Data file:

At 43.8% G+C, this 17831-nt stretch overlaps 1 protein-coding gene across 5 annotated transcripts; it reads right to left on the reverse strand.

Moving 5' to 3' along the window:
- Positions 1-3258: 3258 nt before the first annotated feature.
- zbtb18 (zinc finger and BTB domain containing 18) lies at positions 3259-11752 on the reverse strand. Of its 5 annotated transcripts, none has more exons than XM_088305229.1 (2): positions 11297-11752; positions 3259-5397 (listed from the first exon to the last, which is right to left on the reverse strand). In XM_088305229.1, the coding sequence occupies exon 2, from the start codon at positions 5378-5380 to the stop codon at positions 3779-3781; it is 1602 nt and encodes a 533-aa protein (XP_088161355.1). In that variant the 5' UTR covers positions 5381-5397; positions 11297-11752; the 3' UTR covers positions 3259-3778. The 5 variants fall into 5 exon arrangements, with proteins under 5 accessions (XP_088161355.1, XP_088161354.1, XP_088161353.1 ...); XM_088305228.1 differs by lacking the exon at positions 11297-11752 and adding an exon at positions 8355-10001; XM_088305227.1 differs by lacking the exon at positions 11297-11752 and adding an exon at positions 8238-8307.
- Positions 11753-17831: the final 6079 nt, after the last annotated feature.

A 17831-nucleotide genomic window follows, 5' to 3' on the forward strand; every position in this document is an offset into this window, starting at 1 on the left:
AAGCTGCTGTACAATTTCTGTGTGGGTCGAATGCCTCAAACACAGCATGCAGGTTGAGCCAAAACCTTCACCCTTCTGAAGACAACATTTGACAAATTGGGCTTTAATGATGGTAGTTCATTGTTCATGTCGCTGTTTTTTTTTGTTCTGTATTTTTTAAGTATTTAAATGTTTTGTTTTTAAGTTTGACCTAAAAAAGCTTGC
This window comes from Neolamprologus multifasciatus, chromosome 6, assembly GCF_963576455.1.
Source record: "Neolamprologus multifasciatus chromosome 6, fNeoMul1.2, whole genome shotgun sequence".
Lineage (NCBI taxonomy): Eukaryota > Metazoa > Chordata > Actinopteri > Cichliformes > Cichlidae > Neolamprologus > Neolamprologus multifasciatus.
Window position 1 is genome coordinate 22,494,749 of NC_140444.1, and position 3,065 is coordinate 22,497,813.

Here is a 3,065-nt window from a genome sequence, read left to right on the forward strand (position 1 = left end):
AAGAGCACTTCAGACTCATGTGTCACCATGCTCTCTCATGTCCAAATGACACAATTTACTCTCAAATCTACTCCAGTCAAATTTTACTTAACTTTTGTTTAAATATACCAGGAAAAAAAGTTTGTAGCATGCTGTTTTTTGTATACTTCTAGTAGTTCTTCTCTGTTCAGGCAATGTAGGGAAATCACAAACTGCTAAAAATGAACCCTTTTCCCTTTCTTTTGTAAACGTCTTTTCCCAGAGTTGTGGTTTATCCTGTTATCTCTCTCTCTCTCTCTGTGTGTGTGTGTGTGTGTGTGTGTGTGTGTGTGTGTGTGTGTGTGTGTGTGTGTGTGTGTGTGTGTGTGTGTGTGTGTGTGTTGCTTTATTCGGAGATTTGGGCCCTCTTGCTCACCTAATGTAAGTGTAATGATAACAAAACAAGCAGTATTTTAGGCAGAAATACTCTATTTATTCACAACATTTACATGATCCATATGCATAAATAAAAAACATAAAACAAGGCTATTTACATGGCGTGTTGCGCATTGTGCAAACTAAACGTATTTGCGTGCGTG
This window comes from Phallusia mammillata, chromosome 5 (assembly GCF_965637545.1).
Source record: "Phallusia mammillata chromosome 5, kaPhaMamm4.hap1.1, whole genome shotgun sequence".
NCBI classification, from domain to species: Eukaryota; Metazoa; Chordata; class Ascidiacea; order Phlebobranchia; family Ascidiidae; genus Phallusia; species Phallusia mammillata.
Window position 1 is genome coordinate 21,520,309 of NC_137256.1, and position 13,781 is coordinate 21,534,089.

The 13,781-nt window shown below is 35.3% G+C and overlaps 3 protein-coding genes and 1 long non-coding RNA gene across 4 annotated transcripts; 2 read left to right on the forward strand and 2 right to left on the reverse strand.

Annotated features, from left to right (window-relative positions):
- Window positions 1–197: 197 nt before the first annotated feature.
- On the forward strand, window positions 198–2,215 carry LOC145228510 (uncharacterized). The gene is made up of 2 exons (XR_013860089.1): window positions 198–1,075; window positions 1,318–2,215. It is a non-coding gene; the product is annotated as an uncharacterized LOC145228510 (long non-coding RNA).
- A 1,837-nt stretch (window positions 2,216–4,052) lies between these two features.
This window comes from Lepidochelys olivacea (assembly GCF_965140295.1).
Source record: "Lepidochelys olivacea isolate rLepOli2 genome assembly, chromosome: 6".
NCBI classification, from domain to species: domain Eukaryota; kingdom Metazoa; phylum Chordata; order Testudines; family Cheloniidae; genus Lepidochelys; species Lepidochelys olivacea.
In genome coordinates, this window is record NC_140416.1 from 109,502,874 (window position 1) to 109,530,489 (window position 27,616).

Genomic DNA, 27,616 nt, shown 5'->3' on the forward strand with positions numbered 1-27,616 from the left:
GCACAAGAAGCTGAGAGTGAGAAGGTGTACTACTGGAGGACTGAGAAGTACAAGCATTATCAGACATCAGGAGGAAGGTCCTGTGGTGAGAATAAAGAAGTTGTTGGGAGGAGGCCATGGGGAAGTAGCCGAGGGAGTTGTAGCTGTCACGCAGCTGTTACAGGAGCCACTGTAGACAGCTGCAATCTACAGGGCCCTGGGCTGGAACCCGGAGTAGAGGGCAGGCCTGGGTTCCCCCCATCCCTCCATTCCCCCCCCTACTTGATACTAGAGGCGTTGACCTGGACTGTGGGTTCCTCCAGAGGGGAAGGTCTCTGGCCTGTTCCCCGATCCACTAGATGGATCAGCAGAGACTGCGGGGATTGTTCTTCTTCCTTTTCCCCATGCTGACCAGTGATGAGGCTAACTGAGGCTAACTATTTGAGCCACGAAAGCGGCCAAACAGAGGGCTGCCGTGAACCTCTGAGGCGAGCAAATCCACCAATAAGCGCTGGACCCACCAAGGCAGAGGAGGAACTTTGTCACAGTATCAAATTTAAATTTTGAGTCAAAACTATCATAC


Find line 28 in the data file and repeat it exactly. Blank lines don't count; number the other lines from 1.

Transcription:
GCACAAGAAGCTGAGAGTGAGAAGGTGTACTACTGGAGGACTGAGAAGTACAAGCATTATCAGACATCAGGAGGAAGGTCCTGTGGTGAGAATAAAGAAGTTGTTGGGAGGAGGCCATGGGGAAGTAGCCGAGGGAGTTGTAGCTGTCACGCAGCTGTTACAGGAGCCACTGTAGACAGCTGCAATCTACAGGGCCCTGGGCTGGAACCCGGAGTAGAGGGCAGGCCTGGGTTCCCCCCATCCCTCCATTCCCCCCCCTACTTGATACTAGAGGCGTTGACCTGGACTGTGGGTTCCTCCAGAGGGGAAGGTCTCTGGCCTGTTCCCCGATCCACTAGATGGATCAGCAGAGACTGCGGGGATTGTTCTTCTTCCTTTTCCCCATGCTGACCAGTGATGAGGCTAACTGAGGCTAACTATTTGAGCCACGAAAGCGGCCAAACAGAGGGCTGCCGTGAACCTCTGAGGCGAGCAAATCCACCAATAAGCGCTGGACCCACCAAGGCAGAGGAGGAACTTTGTCACAGTATCAAATTTAAATTTTGAGTCAAAACTATCATAC